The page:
Perhaps it was the miserable persistence of the weeknight rain, but Fu Sushi was near empty. Two waitresses sat under a lightbulb just inside a chipped enclosure of the low-lit Alphabet City sushi joint.
In back, a trio of diners sat against the slither of a greentiled wall devouring rolls. “I’m full but I wanna continue eating,” one paused long enough to exclaim. “This is sooooo good!” But was it? I sat with my somewhat-willing date by the sushi counter, where odd fish hunks were protected by cellophane, near a clutter of fish sauce containers, rice wine and a bottle of Johnny Walker Black. A cackle from the kitchen announced our dinner: a warm sweet potato roll, a plate of pieces crowned by a red, whipped mash of spicy tuna and yellow tail, and a fleshy, gelatinous line of solo yellow tail bites, each bulging indelicately from a wrapping of sticky rice.
We drowned our wasabi with soy sauce and readied the sticks. Were we sure we wanted to do this? “I was just thinking…” I began to say. “Shhhh,” my date shushed, and she was right: contemplation is often the lesser part of bravery.
Ignorance is bliss, especially when it comes to raw fish. I’d gone to Fu’s after reading the restaurant inspection posted online by the New York Department of Health and Mental Hygiene (DHMH) from the previous week. It listed a number of “Critical” violations, including “Evidence of mice or live mice” and “Live roaches present.” According to the DHMH, the restaurant is “not yet graded.”
After eating a number of C-grade meals, I discovered that I didn’t come down with anything worse than low-level anxiety. This was partially warranted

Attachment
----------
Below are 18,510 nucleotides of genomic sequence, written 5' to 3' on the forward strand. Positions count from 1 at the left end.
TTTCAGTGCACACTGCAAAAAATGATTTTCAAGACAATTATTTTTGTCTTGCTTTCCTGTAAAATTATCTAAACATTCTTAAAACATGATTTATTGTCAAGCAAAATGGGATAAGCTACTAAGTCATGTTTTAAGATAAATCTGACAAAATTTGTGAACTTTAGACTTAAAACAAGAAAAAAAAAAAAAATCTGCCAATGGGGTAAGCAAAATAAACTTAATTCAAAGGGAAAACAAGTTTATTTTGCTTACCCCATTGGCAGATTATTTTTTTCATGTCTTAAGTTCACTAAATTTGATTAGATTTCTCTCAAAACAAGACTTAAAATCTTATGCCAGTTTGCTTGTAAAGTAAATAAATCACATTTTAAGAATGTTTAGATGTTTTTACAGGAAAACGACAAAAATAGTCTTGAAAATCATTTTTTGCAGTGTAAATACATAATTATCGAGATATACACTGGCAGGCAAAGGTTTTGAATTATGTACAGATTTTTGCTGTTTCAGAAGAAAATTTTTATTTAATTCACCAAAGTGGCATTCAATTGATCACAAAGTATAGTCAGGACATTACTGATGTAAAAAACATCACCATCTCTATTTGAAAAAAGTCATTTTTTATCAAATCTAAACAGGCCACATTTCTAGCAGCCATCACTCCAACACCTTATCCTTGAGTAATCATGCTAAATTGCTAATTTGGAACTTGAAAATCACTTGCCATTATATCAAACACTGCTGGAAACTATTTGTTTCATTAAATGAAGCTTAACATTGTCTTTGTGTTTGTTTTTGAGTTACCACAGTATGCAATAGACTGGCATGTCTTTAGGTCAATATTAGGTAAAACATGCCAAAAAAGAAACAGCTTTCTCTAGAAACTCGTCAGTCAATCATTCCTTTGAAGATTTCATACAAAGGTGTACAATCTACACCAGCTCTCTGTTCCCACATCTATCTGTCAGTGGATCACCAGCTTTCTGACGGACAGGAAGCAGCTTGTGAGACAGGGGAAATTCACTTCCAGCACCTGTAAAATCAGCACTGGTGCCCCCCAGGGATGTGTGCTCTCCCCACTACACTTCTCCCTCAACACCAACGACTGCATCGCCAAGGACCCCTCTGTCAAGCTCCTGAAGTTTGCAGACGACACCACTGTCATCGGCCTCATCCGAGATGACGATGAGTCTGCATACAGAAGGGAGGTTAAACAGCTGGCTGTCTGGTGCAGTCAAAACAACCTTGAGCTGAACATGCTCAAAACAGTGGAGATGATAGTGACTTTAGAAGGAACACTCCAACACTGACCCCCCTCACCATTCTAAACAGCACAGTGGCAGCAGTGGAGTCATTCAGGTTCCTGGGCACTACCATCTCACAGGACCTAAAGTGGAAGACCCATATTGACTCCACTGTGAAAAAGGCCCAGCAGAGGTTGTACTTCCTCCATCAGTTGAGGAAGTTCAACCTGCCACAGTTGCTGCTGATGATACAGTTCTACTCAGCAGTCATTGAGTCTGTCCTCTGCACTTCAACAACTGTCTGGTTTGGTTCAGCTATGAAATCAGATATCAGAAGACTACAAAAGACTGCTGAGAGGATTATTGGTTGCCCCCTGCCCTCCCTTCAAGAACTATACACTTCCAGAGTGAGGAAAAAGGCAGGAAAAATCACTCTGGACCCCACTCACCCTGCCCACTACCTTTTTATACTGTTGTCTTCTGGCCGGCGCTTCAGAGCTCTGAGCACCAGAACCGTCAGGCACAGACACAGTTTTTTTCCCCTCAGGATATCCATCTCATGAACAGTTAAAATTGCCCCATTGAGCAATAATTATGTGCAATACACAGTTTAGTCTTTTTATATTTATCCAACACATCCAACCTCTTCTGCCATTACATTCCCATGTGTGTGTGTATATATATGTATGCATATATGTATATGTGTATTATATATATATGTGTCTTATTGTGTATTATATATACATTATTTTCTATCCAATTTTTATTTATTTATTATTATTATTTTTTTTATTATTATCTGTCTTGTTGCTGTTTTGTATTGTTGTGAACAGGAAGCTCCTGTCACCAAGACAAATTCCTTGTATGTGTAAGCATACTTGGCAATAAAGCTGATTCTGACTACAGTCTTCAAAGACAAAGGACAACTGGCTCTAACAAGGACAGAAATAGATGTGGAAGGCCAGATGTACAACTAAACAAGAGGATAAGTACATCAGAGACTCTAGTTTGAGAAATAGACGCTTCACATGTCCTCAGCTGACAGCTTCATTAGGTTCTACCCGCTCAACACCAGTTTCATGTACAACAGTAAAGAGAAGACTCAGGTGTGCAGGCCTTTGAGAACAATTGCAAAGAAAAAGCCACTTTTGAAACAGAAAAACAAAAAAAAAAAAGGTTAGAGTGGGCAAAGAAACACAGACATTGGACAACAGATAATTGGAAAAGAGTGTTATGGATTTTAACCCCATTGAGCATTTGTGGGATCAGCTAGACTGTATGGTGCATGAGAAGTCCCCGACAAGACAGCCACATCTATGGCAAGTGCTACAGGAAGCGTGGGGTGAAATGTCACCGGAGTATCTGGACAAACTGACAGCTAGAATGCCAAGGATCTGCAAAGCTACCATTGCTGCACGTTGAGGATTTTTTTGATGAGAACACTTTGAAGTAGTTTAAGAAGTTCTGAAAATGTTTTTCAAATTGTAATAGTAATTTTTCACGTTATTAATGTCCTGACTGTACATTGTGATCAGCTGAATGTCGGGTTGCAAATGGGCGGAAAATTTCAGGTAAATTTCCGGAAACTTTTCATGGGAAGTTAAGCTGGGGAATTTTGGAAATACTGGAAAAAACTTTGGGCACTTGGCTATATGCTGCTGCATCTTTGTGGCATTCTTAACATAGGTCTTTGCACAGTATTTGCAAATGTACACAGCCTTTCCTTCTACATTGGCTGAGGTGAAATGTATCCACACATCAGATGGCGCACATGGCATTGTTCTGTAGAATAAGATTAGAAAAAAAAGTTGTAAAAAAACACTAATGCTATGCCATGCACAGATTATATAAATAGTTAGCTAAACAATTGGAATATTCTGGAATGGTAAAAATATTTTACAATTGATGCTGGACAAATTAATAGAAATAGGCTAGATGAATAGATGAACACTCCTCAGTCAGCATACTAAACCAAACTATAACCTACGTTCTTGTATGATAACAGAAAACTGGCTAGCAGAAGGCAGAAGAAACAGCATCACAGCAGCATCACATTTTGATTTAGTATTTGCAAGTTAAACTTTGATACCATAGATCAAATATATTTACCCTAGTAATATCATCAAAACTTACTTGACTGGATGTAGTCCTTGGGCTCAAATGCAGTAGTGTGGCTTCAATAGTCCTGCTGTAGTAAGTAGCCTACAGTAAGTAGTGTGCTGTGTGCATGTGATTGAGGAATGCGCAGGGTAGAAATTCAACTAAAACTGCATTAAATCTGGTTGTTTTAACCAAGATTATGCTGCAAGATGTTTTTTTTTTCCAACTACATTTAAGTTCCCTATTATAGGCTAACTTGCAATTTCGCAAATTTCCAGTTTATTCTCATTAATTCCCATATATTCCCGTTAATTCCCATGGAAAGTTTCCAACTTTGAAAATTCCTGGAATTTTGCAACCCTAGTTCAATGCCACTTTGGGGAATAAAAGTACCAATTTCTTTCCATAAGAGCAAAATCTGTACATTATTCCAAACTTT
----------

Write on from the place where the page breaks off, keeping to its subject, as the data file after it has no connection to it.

because, in an effort to balance the competing prerogatives of informing the public and giving restaurants a fair chance to clean up their acts, the city ends up glossing over some of the worst offenders.
The NY-DHMH is in charge of health and safety inspections for the city’s approximately 24,000 restaurants. Last summer, the government organization installed a new inspection system that awards grades based on points. The less points a restaurant scores, the better its grade, which must be posted in the window for anyone to see. A score of 0–13 points earns an “A,” 14–27 points earns a “B” and from 28 on, a restaurant earns a “C.” There is no grade lower than C.
In a June 2010 press release, before the grading system took effect, Health Commissioner Peter Farley said the purpose of the grades was “to help consumers make informed choices about where to eat out.”
But can consumers “make informed choices” when the worst-performing restaurants, the ones they are most likely to avoid, are also the least likely to have a grade? As of last week, there are around 2,400 restaurants that scored over 27 points on their last inspection, putting them in the C range. Less than a third of these restaurants actually have a C grade.
A graded school quiz is simple to interpret. A student answers questions, earns a certain number of points and receives a grade based on that total. The Health Department’s grading system does not work that way. It’s more like grading at a lax progressive school, where students pay a shitload to get a second or third chance, past performance is taken into account and it’s in neither the student body’s nor the administration’s best interest to flunk anyone.
On a regular basis, restaurants that scored in the C range on their last inspection will maintain its grade of B or A. The Breslin restaurant at The Ace Hotel, for example— which recently earned a Michelin star—has an A grade, although it scored in the C range on its most recent inspection. It’s not special in this regard: a quarter of all restaurants that scored 28 points on their last inspection still have A grades.
The grading system provides more conditions under which an inspection won’t be graded than conditions under which it will. A restaurant’s first inspection isn’t graded unless it receives an A. If it doesn’t, it has about a month to clean up before it receives a second “graded” inspection. Fu Sushi, which remains officially “Not Yet Graded,” is in this category. If a restaurant still scores in the B or C range on its “graded” re-inspection, it can choose to appeal the ruling to an administrative tribunal, where it can plead its case, pay fines, attempt to reduce its score and post a “Grade Pending” sign. A restaurant scoring in the C range will receive ungraded “compliance” inspections about every 30 days until it scores under 28 points or is shut down. Inspections based on complaints (for C restaurants and others) are also not graded.